But, I never tried chard until I moved to the Pacific Northwest. What a revelation. All the weight and chew of collards, but with a sweetness that I never tasted in greens before. And, the colors! When I cooked up a mess of chard, they glistened in a pool of bright red liquor. The hardy greens of my Southern childhood were full of strength and practicality, but chard had a little sexiness. Their leaves weren’t content to be pure green, scarlet ribs and vessels showed exactly where the life flowed.
I now make greens several times a week, rotating through kale, collards, turnip, mustard and chard. Washing, trimming and slicing the greens still often feels like a chore, a long process that can’t be avoided. However, I treasure the butchering of chard. I am keenly aware that the leaves I cut were once alive. And as I separate the tender leaf from the rib, I half expect to see that life come spilling out all over the counter. It doesn’t, of course. Instead, it spills into me.
serves 4 a side dish… or 1 hungry mom
1 Bunch Chard
3 cloves garlic
0.5 tsp Salt
0.5 tsp Sugar
+ Put a cast iron skillet on the stove, pour in enough olive oil to cover the bottom of the pan. Turn the heat onto medium low.
+ Mince each of the garlic cloves in a press. (I used to chop the garlic, but I found the garlic press minced the garlic in a way that gave me even more garlic flavor. It’s a pain to clean the press, but I think it’s worth it.)
+ Put the garlic into the warm oil. Keep an eye on the skillet, you don’t want the garlic to brown, you just want it to flavor the oil in the pan.
+ While the garlic steeps, slice the chard. I first slice the ribs out of the center of each leaf. Then I stack the trimmed leaves on top of each other and slice them into thin ribbons.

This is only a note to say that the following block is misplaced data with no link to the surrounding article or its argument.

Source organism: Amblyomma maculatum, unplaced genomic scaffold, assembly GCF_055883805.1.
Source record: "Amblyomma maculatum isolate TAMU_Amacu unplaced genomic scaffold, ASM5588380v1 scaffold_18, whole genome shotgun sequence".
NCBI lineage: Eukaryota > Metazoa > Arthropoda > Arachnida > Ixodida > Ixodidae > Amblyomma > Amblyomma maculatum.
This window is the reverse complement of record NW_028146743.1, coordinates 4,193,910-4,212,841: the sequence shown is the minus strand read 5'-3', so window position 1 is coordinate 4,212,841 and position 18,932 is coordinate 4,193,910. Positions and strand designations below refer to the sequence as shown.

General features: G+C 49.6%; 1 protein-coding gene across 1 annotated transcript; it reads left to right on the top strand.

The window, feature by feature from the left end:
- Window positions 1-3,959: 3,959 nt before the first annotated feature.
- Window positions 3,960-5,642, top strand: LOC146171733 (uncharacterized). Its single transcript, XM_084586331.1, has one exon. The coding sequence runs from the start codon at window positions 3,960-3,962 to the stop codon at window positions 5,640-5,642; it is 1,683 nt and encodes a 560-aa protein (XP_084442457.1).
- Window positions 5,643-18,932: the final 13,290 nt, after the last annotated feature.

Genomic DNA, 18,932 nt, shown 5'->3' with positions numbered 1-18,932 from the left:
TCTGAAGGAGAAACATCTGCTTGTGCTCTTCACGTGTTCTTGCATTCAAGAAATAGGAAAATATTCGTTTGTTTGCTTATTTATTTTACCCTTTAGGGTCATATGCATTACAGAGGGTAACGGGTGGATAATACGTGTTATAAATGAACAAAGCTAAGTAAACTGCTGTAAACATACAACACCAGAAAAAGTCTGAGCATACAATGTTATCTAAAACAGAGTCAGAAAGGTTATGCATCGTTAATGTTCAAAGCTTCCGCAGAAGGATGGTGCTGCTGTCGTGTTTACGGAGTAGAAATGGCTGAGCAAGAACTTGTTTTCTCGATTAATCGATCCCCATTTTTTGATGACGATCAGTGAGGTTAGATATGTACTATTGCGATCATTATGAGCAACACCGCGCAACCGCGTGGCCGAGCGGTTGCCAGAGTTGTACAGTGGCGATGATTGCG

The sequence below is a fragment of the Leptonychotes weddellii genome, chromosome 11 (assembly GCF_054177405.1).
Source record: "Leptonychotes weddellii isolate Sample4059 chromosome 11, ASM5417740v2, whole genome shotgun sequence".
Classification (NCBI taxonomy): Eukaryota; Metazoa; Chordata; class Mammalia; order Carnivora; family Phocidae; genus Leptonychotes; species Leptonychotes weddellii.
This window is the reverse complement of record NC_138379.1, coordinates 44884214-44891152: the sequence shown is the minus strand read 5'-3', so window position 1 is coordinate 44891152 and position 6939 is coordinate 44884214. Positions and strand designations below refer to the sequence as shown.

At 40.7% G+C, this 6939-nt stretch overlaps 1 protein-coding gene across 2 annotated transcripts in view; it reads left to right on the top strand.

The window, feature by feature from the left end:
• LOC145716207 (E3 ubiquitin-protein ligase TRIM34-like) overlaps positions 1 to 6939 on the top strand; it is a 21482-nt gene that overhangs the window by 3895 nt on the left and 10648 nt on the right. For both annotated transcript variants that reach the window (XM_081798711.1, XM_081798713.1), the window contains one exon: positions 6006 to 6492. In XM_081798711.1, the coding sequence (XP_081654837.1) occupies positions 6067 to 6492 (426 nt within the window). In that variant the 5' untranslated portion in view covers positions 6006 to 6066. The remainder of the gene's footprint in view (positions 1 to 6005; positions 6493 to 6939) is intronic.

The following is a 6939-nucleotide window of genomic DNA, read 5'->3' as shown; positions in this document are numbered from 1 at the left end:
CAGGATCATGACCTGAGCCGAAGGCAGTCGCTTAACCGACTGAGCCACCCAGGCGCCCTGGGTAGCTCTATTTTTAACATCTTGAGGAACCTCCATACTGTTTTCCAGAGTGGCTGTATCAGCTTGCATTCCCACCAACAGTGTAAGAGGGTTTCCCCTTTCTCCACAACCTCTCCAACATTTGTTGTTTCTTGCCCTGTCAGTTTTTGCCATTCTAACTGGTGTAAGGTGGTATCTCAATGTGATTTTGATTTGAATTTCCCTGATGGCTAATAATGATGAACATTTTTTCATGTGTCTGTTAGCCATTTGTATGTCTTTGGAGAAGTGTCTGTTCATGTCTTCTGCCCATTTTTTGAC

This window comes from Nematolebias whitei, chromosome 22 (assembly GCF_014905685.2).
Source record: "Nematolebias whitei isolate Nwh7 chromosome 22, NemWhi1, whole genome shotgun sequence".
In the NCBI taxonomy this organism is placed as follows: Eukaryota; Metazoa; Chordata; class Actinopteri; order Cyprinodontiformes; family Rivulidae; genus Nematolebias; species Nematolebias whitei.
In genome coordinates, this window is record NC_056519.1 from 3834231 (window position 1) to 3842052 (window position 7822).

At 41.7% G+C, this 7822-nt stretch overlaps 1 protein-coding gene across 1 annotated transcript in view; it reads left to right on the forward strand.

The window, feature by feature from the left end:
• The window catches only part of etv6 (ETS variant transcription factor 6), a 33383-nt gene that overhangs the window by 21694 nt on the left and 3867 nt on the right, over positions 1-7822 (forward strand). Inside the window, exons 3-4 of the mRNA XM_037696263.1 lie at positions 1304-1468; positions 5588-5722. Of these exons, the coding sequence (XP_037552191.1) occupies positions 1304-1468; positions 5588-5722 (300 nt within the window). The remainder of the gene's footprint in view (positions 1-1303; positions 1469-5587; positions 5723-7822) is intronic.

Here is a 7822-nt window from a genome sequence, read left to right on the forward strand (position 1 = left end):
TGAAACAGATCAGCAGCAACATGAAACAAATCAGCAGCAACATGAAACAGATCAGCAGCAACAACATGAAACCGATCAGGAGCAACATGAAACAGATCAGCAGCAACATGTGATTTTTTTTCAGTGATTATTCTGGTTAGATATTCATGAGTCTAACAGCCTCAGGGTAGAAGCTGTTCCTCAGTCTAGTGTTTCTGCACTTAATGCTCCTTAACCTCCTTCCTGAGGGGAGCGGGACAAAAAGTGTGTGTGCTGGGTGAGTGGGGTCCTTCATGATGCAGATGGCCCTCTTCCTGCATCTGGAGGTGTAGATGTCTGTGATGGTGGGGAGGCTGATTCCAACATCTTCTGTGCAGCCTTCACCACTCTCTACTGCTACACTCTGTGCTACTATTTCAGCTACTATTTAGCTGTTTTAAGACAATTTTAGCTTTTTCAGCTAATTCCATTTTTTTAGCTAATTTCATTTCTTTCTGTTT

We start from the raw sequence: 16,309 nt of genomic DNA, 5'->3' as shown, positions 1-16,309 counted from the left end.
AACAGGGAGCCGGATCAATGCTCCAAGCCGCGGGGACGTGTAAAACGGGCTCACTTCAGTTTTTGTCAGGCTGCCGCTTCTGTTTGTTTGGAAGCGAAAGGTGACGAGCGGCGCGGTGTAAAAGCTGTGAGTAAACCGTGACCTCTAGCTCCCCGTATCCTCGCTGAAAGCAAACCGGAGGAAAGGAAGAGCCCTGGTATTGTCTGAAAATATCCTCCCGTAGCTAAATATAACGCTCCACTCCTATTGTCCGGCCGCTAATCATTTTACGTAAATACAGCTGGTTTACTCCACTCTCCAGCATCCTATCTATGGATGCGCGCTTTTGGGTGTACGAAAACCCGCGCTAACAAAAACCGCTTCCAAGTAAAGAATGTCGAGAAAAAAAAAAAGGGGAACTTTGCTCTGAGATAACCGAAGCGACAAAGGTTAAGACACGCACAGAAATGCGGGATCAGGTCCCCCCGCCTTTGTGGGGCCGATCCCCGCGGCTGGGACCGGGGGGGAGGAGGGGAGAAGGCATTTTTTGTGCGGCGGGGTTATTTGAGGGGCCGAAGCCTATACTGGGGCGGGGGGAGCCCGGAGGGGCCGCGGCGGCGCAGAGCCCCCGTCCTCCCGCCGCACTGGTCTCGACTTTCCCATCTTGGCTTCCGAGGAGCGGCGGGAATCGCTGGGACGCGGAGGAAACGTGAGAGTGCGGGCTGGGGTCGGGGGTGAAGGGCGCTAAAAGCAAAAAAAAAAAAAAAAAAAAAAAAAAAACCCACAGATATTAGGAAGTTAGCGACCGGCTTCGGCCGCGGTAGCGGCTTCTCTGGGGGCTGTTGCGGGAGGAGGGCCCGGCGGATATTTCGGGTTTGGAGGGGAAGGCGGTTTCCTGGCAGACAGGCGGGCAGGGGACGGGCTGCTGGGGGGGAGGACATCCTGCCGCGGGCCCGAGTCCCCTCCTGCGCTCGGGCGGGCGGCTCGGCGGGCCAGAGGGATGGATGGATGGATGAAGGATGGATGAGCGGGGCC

+ Wash the sliced leaves THOROUGHLY. This is another step that feels like a chore. Isn’t one washing enough? Not when you get gritty sand in a bite later. So, I use my salad spinner and rinse the greens three times. (I don’t dry the leaves, though, just drain them. The water clinging to the leaves is what will be the braising liquid.)
+ Turn the skillet up to medium heat. When the garlic just begins to sizzle in the oil, put the wet, sliced chard into the pan. (I love the popping and crackling sound when I do that.)
+ Saute the greens until they wilt. Sprinkle the greens with the salt and sugar.
+ Let the greens cook gently for 5-10 minutes. (It just depends on how big your bunch was and how wide your pan is.) Because there is so little water, but a nice amount of oil, the greens will cook down, the water will evaporate and then the green will begin to sizzle again, getting a little crisp at the edges as they almost fry at the end of the cooking time. The little bit of sugar will give the greens a shiny glaze.
I love the mix of soft and crisp texture and I always give myself the biggest serving. My children eat them out of bravery right now, but once they figure out the joy of greens, I won’t be able to hog them all anymore. Of course, I’ll be happy to share. After all, blood is thicker than chard.